The Social Justice Challenge encourages bloggers to read and write monthly on social justice issues. This month’s theme is Water, and I can’t think of any theme more relevant to Lewis & Clark and the usual topics we post about on this blog.
As ecologist Daniel Botkin has written, “the Lewis and Clark expedition is a powerful aid to us as we try to understand what we have done to our surroundings.” As the first scientific explorers to venture into the great American West, Lewis and Clark recorded in detail what the wildlife, landscape, and rivers were like before modern civilization changed it all. For today’s post, I will write a bit about what has happened to the Missouri River since Lewis & Clark’s time, then follow it up later this week with another post about the changing Columbia.
Meandering some 2300 miles from its source in the mountains of Montana to its mouth in St. Louis, the Missouri River posed a major physical, emotional, and technological challenge to the Corps of Discovery. On their journey west, the Corps of Discovery battled every inch of the way upstream, with nothing more than poles, paddles, and human grit and endurance. Even more so than most wild rivers, the Missouri was exceptional for constantly wandering out of its banks, carving out new channels through the plains and leaving behind oxbow lakes, banks that caved in on the explorers, and strong current filled with dangerous snags and sandbars.
It was all in a day’s work for Lewis & Clark, as well as the Indians who had made their homes near the river for millennia. Many of the Plains Indians were nomadic, meaning if the river got ornery, they could pack up their lodges and move. Even town-dwelling tribes like the Mandans regularly moved to higher ground in response to the river’s moods. But as Americans arrived in the wake of the explorers, they wanted to put down permanent towns and farms, build roads and bridges, and travel up and down the river on new-fangled steamboats. They couldn’t do that if they were constantly being wiped out by huge floods. That meant the wild Missouri had to be tamed.
The first government projects on the Missouri began in the 1830s with the removal of snags and overhanging limbs. By 1838, more than 2000 trees had been removed from the river. I was amazed to learn that snag removal continued on the Missouri until 1950! But it was the work done in the 20th century that would transform the Missouri into a river that Lewis & Clark wouldn’t even recognize. Beginning in the 1930s, six gigantic dams were constructed on the upper Missouri, changing the river into a series of calm lakes. And in 1945, Congress instructed the Army Corps of Engineers to scour and straighten the the lower Missouri from Sioux City to St. Louis, and build the levees and walls necessary to transform the river into a man-made channel.
The levees and dams allowed for flood control, irrigation, electricity, safe waters for commercial boat traffic, and great fishing and recreation. They also had costs that people at the time did not foresee, at least not as problems. In some places, they inundated hundreds of thousands of acres of fish and wildlife habitat (as well as traditional Indian homelands), while in others they ended the seasonal floods on which plants and animals depended. Over 90% of bottomlands, islands, and sandbars were eliminated. As a result, bird species like the white pelican and the least tern, common in Lewis & Clark’s time, became rare or endangered. Even the elimination of snags, which seemed harmless, reduced the insect life on the river so dramatically that species like catfish and sturgeon dwindled away.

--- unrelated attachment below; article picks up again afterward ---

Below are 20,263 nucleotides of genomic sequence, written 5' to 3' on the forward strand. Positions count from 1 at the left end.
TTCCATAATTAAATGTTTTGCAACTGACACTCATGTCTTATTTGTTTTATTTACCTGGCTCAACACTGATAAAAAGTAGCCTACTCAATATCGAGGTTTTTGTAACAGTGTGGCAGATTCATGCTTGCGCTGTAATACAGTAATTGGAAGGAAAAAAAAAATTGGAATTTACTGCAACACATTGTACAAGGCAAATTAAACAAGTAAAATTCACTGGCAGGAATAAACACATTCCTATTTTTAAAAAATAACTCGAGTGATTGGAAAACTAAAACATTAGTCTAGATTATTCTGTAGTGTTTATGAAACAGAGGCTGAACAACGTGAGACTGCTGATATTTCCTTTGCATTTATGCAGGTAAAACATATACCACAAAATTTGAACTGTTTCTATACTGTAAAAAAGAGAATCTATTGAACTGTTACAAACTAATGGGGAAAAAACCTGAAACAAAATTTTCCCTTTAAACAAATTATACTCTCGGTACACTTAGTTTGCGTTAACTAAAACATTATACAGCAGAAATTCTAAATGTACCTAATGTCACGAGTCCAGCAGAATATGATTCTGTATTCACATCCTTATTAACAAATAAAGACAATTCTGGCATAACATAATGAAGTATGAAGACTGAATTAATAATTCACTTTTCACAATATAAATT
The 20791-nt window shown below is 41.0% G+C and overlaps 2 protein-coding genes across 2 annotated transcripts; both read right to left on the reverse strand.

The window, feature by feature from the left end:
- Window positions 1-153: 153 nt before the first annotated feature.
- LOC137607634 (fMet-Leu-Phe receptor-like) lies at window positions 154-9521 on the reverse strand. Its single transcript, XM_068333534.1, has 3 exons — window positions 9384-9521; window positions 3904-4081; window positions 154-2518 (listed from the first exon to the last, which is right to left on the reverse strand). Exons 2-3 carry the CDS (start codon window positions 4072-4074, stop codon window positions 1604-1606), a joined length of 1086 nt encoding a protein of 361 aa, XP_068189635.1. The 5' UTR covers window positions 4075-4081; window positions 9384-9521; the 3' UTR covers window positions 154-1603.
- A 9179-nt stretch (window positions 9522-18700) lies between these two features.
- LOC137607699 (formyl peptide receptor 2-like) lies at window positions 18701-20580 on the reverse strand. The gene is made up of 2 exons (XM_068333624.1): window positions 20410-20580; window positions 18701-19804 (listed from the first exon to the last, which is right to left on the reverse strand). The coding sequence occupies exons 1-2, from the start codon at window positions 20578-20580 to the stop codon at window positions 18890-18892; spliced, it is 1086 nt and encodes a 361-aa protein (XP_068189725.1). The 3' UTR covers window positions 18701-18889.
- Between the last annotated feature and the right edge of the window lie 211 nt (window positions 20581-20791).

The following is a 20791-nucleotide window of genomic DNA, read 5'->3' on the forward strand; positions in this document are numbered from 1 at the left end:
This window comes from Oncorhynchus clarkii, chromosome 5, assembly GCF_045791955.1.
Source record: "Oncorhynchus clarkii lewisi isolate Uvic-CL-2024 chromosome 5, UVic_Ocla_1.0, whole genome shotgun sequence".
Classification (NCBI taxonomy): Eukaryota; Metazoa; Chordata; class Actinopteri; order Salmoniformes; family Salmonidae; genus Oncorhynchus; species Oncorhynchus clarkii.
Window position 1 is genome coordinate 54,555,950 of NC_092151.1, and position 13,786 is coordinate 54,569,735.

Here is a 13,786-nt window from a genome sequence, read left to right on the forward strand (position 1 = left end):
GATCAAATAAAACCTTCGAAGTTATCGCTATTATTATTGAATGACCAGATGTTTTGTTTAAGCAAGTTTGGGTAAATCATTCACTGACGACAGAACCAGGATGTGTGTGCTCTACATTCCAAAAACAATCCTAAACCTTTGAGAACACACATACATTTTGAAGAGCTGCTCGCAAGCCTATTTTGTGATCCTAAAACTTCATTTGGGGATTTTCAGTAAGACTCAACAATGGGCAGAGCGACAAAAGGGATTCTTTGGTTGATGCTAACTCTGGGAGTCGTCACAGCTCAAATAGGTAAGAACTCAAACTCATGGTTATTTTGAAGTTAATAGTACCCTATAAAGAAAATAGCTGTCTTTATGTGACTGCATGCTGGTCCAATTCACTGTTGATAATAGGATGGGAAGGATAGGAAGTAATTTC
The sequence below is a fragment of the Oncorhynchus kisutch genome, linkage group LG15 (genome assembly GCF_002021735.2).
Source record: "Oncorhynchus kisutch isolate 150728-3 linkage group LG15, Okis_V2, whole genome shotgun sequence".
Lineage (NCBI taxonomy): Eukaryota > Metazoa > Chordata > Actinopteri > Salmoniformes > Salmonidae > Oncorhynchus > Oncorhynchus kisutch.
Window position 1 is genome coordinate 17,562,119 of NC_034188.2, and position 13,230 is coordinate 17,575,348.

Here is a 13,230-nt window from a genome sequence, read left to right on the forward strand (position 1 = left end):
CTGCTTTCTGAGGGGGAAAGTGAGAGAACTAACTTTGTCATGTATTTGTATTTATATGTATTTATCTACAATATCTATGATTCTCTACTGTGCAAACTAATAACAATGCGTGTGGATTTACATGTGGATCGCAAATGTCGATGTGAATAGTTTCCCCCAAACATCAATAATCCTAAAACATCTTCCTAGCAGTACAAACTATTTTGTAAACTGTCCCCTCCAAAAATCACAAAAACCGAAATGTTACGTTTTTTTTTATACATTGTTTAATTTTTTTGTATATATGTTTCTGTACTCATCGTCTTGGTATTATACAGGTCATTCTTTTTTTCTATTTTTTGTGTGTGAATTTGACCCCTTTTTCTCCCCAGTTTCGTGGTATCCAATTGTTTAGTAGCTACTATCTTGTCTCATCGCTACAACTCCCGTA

The levees and dams also allowed for human development in floodplains in which the Missouri had once wandered at will. The consequences of this were thrown into stark relief in July and August 1993, when the Missouri was hit with a flood of biblical proportions. It turned out that the channelization of the river actually increased the devastation of the flooding, as the river barreled through the channel with no way to spread out into its historic wetlands. The flood became one of the most expensive natural disasters in the history of the United States. It destroyed more than 10,000 homes, killed fifty people, inundated 15 million acres of farmland, suspended barge and railroad traffic for weeks, and caused $15 billion in damage. At their peak the floodwaters covered an area created than the combined areas of Lake Ontario and Lake Erie. With nowhere for the water to go, some locations remained flooded for close to 200 days.
Since the 1993 floods, there has been debate about restoring the river to a more natural state, but little has been done. In fact, after several years of drought, development in floodplains is once again booming with new strip malls, office parks, and homes. New and enlarged levees are under construction. In the meantime, aging old levees remain in place, at risk for breakage in the next massive flood. East St. Louis, Illinois, in particular, is considered vulnerable to a New Orleans-style flood.
On the plus side, there is hope for the birds and fish of the lower Missouri, as major restoration projects in bottomland areas have succeeded in providing habitat for wildlife, enabling several species to rebound from the brink of extinction.